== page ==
The recent release of the redistricting maps for the Massachusetts Senate and House gives us pause. As community organizers, we have spent years fighting to strengthen the redistricting process, as we are keenly aware of the ties that bind redistricting and civil rights. We believe the civil rights issue of our time is the broken electoral process, including unfair redistricting practices. Every 10 years, legislative and congressional districts are drawn to reflect updated population numbers. How the redistricting process is carried out not only determines a community’s next elected official, but also will shape decisions at the state and local levels for a decade.
The redistricting process allows for great opportunities to fix past forms of electoral injustice. The injustice has been in the form of civic obstacles for minorities. The hurdles serve to inhibit efforts of civic engagement among people of color, immigrants and low-income individuals. Given the vast implications of the redistricting process, a statewide and multi-racial collaboration of organizations has worked together over the last 10 months to empower communities through education and involvement. The Drawing Democracy Project, led by Access Strategies Fund and supported by other charitable foundations, provided financial and technical support to community-based organizations involved in organizing around redistricting.
Beginning with education, the project invited a multi-faceted coalition of groups to participate and learn how districts are created. The organizations worked together to draw lines and maps through an inclusive, community-led, grassroots, non-partisan and non-incumbent process. This is a first in our state’s history. The end result is a set of maps that we presented to the Massachusetts Joint Committee on Redistricting.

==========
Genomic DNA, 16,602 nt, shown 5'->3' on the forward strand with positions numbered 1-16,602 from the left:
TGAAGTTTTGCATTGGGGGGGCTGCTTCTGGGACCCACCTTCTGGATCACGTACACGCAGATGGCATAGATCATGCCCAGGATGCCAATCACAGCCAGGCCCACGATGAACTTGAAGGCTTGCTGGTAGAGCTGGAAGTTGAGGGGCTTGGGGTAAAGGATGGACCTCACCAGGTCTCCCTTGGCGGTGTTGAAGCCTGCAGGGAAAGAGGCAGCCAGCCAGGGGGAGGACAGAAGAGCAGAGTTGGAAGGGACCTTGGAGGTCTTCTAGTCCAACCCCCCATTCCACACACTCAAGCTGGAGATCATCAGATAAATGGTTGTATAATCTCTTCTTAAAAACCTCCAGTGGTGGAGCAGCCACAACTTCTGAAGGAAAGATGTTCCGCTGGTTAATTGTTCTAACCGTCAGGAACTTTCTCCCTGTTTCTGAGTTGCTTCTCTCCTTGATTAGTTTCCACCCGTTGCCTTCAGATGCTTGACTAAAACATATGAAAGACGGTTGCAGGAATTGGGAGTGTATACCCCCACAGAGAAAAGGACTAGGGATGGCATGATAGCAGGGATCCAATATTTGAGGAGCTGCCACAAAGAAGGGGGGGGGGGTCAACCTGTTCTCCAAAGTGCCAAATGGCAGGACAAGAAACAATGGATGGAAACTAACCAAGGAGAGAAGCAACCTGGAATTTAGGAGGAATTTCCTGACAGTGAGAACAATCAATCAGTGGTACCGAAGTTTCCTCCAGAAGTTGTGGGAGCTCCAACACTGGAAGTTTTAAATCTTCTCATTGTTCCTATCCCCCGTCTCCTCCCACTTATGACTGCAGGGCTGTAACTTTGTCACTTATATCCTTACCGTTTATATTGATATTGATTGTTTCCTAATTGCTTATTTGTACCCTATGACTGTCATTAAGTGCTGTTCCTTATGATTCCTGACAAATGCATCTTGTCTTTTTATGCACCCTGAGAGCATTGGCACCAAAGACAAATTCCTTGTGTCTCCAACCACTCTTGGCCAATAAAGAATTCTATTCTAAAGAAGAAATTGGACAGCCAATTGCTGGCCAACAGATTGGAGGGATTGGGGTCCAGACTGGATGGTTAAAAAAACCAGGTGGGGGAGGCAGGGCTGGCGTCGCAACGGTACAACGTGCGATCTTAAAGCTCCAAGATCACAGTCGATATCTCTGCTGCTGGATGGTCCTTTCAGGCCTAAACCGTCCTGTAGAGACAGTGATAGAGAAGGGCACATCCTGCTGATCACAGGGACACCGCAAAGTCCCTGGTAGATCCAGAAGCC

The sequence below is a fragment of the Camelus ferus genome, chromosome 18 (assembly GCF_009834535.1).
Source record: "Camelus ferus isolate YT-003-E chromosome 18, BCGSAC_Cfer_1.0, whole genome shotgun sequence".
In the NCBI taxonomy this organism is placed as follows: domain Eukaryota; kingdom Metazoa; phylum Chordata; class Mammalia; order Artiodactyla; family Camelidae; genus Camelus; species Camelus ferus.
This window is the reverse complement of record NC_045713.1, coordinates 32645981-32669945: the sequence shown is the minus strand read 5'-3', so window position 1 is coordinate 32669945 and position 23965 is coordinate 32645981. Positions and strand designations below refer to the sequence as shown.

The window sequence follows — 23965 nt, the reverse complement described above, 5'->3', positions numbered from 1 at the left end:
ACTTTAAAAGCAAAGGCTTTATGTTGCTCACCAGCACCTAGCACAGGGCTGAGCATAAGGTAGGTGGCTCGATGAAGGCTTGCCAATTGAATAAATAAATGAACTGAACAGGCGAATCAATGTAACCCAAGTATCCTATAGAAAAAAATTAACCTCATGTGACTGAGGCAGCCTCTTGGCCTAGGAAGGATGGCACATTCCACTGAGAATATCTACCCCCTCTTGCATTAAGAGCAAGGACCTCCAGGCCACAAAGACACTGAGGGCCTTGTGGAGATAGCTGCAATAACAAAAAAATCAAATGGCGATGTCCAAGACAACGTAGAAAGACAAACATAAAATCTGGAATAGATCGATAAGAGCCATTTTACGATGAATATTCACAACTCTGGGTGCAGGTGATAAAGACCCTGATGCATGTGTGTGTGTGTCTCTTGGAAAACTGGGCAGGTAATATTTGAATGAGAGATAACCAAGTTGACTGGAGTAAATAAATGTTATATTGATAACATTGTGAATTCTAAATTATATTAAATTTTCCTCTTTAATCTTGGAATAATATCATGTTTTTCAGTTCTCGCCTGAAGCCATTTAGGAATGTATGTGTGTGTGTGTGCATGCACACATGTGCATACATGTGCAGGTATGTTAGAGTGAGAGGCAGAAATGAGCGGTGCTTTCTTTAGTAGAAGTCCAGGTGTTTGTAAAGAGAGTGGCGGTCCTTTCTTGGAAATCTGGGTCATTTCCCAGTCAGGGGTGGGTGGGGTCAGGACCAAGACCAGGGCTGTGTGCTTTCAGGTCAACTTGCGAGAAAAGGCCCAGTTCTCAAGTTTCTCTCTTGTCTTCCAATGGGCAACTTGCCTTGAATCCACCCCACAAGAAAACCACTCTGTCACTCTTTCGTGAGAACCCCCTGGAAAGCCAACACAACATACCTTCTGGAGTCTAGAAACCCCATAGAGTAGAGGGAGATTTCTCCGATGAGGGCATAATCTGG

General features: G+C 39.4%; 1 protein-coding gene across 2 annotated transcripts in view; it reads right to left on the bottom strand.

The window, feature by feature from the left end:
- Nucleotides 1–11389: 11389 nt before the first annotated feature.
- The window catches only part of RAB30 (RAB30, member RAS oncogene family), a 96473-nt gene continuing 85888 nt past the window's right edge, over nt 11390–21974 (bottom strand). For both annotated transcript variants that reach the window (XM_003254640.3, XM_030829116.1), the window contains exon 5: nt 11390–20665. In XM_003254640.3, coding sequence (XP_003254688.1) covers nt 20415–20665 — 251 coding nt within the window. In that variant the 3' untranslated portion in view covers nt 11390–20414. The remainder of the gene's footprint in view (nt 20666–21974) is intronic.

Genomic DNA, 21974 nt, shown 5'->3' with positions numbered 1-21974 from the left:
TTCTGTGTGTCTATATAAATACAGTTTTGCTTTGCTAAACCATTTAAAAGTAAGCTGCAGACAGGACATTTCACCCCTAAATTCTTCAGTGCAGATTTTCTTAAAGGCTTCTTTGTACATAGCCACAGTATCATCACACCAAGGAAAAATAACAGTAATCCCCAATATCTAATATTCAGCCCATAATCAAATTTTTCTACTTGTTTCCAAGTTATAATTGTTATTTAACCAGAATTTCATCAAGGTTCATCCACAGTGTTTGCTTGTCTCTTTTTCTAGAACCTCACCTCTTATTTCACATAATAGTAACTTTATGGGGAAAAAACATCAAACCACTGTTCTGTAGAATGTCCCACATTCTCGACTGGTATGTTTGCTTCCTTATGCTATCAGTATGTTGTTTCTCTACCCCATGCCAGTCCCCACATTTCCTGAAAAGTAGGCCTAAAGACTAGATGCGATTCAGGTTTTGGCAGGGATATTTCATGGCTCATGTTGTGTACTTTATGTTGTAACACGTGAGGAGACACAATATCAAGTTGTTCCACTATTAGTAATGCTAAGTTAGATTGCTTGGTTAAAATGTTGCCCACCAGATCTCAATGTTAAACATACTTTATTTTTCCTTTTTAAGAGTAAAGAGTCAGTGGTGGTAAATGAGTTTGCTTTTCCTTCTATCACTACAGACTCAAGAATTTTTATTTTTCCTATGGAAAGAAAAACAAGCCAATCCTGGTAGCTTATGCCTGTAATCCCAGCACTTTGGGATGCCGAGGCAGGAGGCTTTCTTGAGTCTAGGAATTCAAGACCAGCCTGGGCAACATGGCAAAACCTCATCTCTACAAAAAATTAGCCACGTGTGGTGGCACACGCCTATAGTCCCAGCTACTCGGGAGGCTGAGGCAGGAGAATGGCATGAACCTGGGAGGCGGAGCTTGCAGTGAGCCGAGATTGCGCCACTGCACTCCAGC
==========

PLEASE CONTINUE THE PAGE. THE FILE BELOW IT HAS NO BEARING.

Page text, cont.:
During the community meetings held across the state, we urged lawmakers to draw maps that keep communities whole and give fair and equal voice to African-Americans, Latinos and Asian-Americans. With the unveiling of the final Senate and House maps, we look back upon this collaborative effort with pride. We have fostered and witnessed a deepening civic engagement from community organizations concerned about redistricting.
Ten years ago, the redistricting process was deeply flawed and led to a successful lawsuit by communities of interest in Boston to block the Commonwealth’s final maps. Ten years later, Rep. Moran and Sen. Rosenberg have taken steps to ensure the spirit of the redistricting process is realized. They have allowed for a public comment period during the map-drawing process and a more inclusive process. With the unveiling of the final maps, the Senate and House chairmen have also announced an unprecedented two-week public comment period. This is a major step forward. We hope 10 years from now that we are able to make the process even more democratic.
Redistricting cannot be restarted every 10 years, but must be bettered during the interim time period. Many of the stakeholders who participated in the process this year hope to take the next decade to review best practices and propose further reforms to the process. Many states have taken positive steps toward more inclusive practices and, while Massachusetts has certainly progressed in the past 10 years, our Commonwealth must continue to evolve towards a more comprehensive process.
Bruce Bickerstaff, Chairman of the Board, Roxbury Trust Fund
Malia Lazu, Project Director, Drawing Democracy Project